Wednesday, August 19, 2009

Why Can't We Be Friends?

When my husband J. and I were dating, he had a great friendship with a single, female co-worker, a woman I liked very much and never thought of as threatening. I also had several good male friends at the time, and one of them routinely hung out with me to watch "Party of Five" or just gab over dinner. If J. thought that was a problem, he never said anything — and he isn't really the type to brood quietly. Come to think of it, we both still have pals of the opposite sex, and our basic attitude remains, "Whatever."

According to comedian Steve Harvey, now a relationship expert/correspondent for "Good Morning America," we are idiots. He is of the opinion that these "outside relationships" are nothing but trouble, and that men and women can't be friends. Period. Occasionally, I've worked with guys who've said that their wives/significant others would not be happy to see them having lunch or coffee (in broad daylight) with a female colleague, and that baffles me. I mean, I think my husband is sexy and fun to be with, but I don't assume that the other women in his life are all trying to get in his boxer briefs. Plus, I'd like to give him a little credit for having these things called boundaries and self-control (Unless the friend in question is Mila Kunis, in which case I've been warned that things could get murky.)

I've always thought that friendship is a form of attraction, and obviously, there are relationships between married people and their "friends" of the opposite sex that end up on a mattress (Hello, Gov. Sanford!). But that doesn't just happen out of the blue, either. Assuming that a) the spouse isn't a lying asshole; b) the marriage isn't already in trouble; c) s/he is conducting the friendship in a respectful, open way; and d) the parties involved aren't fooling themselves about their feelings, I can't buy Harvey's theory. I've known too many great guys to believe that they see women only as potential conquests. When I went through a crummy breakup in college, one of the first people I called was my childhood friend, B., who gave me the kind of no-bullshit analysis men are so good at ("Move on; he has.") We've been friends for more than 30 years and we adore each other's spouses — and we are so not interested in each other that way.

However, if you spot J. having a drink with Mila Kunis, a heads-up would be nice.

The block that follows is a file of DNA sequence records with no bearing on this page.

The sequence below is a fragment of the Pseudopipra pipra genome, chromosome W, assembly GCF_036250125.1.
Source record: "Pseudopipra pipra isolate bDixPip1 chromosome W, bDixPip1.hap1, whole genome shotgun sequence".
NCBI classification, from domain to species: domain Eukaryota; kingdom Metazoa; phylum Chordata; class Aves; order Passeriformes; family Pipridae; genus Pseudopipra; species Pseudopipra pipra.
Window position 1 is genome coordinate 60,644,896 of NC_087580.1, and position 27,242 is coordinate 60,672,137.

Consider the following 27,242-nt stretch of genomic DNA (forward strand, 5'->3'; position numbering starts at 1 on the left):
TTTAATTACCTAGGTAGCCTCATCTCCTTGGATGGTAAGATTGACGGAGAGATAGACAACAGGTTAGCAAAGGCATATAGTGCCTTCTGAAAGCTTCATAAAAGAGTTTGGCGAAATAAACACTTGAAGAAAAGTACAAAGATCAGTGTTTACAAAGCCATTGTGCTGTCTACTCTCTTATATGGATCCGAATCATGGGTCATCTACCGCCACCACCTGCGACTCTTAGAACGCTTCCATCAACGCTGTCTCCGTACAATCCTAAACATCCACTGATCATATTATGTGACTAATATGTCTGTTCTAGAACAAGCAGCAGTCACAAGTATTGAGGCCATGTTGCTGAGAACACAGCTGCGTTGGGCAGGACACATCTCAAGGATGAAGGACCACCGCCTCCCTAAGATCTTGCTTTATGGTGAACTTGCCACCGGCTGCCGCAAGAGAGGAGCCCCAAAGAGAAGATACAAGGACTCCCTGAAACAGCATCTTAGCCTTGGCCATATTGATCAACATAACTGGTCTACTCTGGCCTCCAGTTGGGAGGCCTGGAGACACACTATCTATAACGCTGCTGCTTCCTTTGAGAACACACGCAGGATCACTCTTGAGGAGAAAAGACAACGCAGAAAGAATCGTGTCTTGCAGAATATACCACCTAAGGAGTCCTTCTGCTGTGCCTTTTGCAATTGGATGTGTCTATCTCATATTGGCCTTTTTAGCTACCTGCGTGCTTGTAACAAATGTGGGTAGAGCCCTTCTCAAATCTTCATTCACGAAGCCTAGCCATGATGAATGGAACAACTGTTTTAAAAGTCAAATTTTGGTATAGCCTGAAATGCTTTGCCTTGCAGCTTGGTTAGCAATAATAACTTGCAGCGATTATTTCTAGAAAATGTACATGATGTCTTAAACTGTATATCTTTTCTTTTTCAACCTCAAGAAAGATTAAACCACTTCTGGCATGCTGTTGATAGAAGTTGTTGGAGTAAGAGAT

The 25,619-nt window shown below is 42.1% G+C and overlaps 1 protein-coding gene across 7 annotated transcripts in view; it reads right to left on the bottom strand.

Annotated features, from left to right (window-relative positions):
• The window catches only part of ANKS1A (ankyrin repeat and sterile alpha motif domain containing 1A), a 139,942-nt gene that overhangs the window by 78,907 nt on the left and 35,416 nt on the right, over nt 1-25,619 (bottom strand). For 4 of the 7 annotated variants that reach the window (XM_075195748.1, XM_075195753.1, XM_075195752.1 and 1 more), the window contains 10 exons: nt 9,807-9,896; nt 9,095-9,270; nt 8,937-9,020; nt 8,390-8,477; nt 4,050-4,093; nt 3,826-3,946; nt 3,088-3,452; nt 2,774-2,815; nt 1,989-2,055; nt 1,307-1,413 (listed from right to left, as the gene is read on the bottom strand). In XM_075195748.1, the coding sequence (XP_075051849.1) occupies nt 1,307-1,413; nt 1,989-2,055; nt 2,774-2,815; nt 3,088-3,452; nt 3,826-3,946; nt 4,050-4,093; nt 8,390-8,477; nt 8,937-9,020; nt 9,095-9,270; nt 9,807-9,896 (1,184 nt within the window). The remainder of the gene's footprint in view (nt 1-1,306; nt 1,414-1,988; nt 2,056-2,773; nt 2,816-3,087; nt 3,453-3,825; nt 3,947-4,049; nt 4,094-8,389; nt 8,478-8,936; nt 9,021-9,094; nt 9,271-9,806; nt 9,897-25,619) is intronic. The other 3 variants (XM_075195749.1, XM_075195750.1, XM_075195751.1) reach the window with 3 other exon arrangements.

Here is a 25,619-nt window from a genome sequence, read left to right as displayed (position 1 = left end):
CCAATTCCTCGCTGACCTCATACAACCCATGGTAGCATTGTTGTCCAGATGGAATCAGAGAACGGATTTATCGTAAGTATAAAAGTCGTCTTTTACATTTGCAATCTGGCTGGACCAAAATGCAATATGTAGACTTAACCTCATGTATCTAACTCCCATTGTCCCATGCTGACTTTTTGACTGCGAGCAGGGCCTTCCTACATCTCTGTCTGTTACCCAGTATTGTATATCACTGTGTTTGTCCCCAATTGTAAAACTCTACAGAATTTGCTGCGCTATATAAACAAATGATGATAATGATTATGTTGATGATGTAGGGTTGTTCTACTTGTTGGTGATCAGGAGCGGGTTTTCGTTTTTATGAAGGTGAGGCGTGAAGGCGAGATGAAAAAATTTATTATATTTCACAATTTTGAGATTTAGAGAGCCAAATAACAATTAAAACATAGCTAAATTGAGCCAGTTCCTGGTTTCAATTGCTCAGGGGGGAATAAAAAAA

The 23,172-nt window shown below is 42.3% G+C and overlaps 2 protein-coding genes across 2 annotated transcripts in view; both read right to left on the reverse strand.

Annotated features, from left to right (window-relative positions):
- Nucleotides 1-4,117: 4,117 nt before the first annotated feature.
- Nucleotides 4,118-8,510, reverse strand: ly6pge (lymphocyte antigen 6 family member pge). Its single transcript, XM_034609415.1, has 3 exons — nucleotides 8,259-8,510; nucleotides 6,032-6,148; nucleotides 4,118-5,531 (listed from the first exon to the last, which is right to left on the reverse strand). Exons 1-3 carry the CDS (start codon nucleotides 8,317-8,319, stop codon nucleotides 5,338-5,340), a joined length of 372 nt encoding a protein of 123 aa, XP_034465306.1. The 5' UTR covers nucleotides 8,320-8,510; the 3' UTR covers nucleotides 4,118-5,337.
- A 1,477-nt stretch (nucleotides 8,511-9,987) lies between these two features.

6 comments:

downtown guy said...

I don't get that attitude, either. I find it sad and very telling - anyone that convinced that their partner can't be trusted around the opposite sex probably can't be trusted around the opposite sex.

The world of gay relationships would probably blow Harvey's mind. Everyone is friends with their ex's ex and is dating their first ex's last one night stand.

EDP said...

Believe me, Steve Harvey is not ready for the world of gay relationships. He's still in 1953 somewhere when it comes to straight ones. There's a whole lot of road between meeting for coffee and hooking up at the Quality Inn.

downtown guy said...

True indeed.

Colombian Coffee said...

I've thought for a long time that Steve Harvey is wrong on so very many levels, this is just another one.

Randy said...

Can men and women be friends without romantic involvement? Yes, if there are appropriate boundaries in place (e.g., not spending significant amounts of time alone with a member of the opposite sex, not discussing your marital problems with that person, etc.). But it's also important to remember that romantic feelings often trump logical thinking. It's very likely that if you spend significant amounts of time alone with someone creating deep emotional & relational bonds, it will put your marital relationship at risk. Proceed with caution!

Lex Divinia said...

Oh dear... what would he say about those of us with highly functioning, stable polyamorous relationships/marriages???

I really wish people would stop judging another's actions when it has no impact on them personally.


(Fun blog, btw... just found it through an article on CNN.)